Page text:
Small Time Crooks
** GM
Starring: Woody Allen, Tracey Ullman, Michael Rapaport, Jon Lovitz, Elaine May, Tony Darrow, Hugh Grant


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I think Woody Allen films may be the only place you can hear the line "What are you, a jerk?" in a contemporary setting.

I'm hardly a Woody Allen scholar - I've seen "Deconstructing Harry," "Celebrity," "Antz" and this film, so I'm not going to sit here and wax pointlessly about comparing his earlier work to what he's doing now, or any of that crap. This is just an attempt at straight comedy, and it's less a heist film than it is a bumbling "uncultured trying to be cultured" story. And of course, not enough Lovitz.

Woody Allen is Ray, an unskilled criminal attempting to go straight with his wife, Frenchy (Tracey Ullman), and not liking it at all. He hatches a dumb plan to rob a bank with his dumb friends (Michael Rapaport, Jon Lovitz and Tony Darrow) which involves having Frenchy sell cookies as a front operation - but the front becomes an instant hit and the bank heist fails miserably. So they get rich legitimately, and Frenchy decides she needs to become cultured and refined, so she hires Hugh Grant to teach her, while Ray just wants to be the same guy he used to be. The 'small time crook' part of "Small Time Crooks" is pretty much over in the first half hour or so. Not necessarily a bad thing, but it makes the title a bit of a misnomer.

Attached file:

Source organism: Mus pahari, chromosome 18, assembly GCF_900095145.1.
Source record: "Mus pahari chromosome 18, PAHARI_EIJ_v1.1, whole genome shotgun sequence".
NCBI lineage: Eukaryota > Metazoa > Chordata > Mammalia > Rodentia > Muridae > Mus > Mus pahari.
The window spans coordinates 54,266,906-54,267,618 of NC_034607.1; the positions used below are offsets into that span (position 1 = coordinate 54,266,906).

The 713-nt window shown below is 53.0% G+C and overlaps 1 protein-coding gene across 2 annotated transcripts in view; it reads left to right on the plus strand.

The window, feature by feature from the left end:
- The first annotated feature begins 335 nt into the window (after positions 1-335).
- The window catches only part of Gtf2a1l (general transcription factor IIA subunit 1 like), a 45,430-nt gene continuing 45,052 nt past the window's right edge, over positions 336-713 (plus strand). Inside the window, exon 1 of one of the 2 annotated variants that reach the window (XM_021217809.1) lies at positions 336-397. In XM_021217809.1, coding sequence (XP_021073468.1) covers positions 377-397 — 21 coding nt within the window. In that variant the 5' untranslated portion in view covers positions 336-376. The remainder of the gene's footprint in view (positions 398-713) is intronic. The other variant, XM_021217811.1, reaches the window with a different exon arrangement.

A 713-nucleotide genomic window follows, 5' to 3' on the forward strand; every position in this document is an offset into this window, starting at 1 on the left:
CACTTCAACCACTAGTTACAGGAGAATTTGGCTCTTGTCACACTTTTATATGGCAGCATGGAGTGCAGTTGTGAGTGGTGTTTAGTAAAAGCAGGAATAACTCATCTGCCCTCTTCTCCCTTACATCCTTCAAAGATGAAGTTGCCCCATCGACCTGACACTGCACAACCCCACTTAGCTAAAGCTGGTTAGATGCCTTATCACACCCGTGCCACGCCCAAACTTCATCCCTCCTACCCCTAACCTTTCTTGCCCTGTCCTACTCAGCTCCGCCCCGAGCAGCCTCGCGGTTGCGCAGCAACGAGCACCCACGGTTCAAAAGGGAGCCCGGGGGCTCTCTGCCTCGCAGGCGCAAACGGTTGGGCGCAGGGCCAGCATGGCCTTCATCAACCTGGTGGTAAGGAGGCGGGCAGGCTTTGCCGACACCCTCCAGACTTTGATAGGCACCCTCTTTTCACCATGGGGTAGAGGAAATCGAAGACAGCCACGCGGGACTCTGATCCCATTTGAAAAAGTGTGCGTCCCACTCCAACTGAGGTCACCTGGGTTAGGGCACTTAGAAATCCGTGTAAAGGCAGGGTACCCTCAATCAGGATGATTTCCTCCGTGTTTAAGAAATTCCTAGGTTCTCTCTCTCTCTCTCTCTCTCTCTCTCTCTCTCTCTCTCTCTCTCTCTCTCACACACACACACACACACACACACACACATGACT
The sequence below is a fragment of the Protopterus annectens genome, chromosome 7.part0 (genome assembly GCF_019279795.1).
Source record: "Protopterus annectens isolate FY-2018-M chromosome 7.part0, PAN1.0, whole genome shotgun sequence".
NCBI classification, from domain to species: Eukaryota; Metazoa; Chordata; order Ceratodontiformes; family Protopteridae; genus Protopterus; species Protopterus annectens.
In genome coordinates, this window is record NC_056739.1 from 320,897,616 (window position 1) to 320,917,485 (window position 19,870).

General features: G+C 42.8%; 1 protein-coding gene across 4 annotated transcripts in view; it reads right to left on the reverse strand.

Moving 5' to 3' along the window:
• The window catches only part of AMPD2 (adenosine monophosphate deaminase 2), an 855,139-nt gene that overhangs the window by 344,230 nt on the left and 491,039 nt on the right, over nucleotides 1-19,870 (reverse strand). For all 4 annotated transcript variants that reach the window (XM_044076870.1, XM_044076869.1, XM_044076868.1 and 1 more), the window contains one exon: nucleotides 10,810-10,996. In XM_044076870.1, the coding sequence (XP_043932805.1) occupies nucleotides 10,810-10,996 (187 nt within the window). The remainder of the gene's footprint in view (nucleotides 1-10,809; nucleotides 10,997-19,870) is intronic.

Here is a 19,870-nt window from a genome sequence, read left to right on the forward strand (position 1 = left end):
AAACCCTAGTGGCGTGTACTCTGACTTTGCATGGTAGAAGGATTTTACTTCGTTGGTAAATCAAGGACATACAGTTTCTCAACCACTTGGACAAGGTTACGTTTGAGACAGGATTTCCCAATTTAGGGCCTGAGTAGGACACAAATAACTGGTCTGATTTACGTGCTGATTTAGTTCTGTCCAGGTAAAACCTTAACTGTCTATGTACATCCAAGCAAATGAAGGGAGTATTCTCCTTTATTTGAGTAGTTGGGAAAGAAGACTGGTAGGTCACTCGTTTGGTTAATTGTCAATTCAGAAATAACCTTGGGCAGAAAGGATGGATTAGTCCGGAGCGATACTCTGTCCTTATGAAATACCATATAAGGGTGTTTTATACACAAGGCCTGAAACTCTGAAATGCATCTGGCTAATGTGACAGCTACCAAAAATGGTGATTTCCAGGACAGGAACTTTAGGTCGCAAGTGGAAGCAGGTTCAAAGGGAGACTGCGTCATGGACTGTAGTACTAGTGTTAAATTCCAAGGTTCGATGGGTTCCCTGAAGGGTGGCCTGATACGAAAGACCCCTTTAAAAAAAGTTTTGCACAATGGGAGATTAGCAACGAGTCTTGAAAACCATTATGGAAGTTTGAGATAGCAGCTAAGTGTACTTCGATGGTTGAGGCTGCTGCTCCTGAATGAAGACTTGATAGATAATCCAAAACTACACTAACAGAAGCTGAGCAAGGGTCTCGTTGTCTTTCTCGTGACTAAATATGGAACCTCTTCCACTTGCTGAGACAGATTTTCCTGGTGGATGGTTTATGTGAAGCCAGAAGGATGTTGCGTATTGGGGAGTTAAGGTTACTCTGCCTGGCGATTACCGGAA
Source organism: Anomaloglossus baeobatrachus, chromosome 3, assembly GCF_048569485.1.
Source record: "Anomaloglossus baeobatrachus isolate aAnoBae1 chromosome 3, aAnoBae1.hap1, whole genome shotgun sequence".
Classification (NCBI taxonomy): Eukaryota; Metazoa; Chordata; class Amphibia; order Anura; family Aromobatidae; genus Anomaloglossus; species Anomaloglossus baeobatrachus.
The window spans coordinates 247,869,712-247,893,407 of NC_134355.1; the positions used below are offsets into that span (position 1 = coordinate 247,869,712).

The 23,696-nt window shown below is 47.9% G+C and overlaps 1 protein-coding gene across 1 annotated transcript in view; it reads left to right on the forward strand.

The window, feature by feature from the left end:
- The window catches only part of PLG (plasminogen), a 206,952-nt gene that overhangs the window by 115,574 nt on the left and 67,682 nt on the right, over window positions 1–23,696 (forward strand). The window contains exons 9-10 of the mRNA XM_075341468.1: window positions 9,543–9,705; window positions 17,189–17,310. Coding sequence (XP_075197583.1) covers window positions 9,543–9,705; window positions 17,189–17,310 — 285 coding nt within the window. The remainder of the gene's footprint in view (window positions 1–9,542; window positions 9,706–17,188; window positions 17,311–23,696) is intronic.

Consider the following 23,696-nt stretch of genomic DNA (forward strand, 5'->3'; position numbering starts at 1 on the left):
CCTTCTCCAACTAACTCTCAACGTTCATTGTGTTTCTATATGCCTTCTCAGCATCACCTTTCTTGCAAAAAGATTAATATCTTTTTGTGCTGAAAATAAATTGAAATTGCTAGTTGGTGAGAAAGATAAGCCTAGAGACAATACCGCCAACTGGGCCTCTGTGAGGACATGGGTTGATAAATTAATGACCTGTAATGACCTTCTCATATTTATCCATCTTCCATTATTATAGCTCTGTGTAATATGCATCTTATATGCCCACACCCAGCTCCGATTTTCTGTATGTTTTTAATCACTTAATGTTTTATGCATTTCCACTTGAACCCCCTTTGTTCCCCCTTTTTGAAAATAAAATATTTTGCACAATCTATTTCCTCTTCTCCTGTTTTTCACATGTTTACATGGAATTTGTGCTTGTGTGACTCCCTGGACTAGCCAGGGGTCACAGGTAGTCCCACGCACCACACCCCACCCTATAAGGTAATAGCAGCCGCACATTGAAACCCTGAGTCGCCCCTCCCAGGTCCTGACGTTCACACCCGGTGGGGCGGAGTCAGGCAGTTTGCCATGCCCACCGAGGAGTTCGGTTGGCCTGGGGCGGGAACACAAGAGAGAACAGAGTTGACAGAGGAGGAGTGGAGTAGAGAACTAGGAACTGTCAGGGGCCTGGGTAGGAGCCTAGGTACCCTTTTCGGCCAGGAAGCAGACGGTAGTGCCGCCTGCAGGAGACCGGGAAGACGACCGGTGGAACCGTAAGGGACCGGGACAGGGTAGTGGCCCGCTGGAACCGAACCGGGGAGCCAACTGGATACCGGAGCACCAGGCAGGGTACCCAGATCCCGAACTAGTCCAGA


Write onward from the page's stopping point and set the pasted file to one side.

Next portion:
Just about any movie I've seen with Lovitz has failed to provide ENOUGH Lovitz. His work in "The Critic" means he should be utilized more often. The entire supporting cast vanishes far too soon, and they're all replaced with Hugh Grant and Elaine May as Frenchy's half-witted relative. May, while comical when trying to think on her feet, hardly makes up for the lack of Lovitz, especially when Hugh Grant is included in that equation.

Woody Allen has always bothered me somewhat, which is why I've avoided his films... but the more I see of him, the more I can see how that annoying weasel speech pattern he always uses can be seen past and how true comedy gold can be contained within. Does Allen have any other characters he can play, though? They all seem to be simply Woody Allen in different situations. I'm sure this is hardly a new observation, but doesn't that get old after a few decades?

A problem with some comedies is that they rarely do what is necessary to distinguish themselves from a sitcom plot, and that's just about what the film boils down to. The film itself is possible to enjoy at times, but not really enough to make me believe I made the right choice in seeing this or "Road Trip" - and that might be the worst thing I can say about it.

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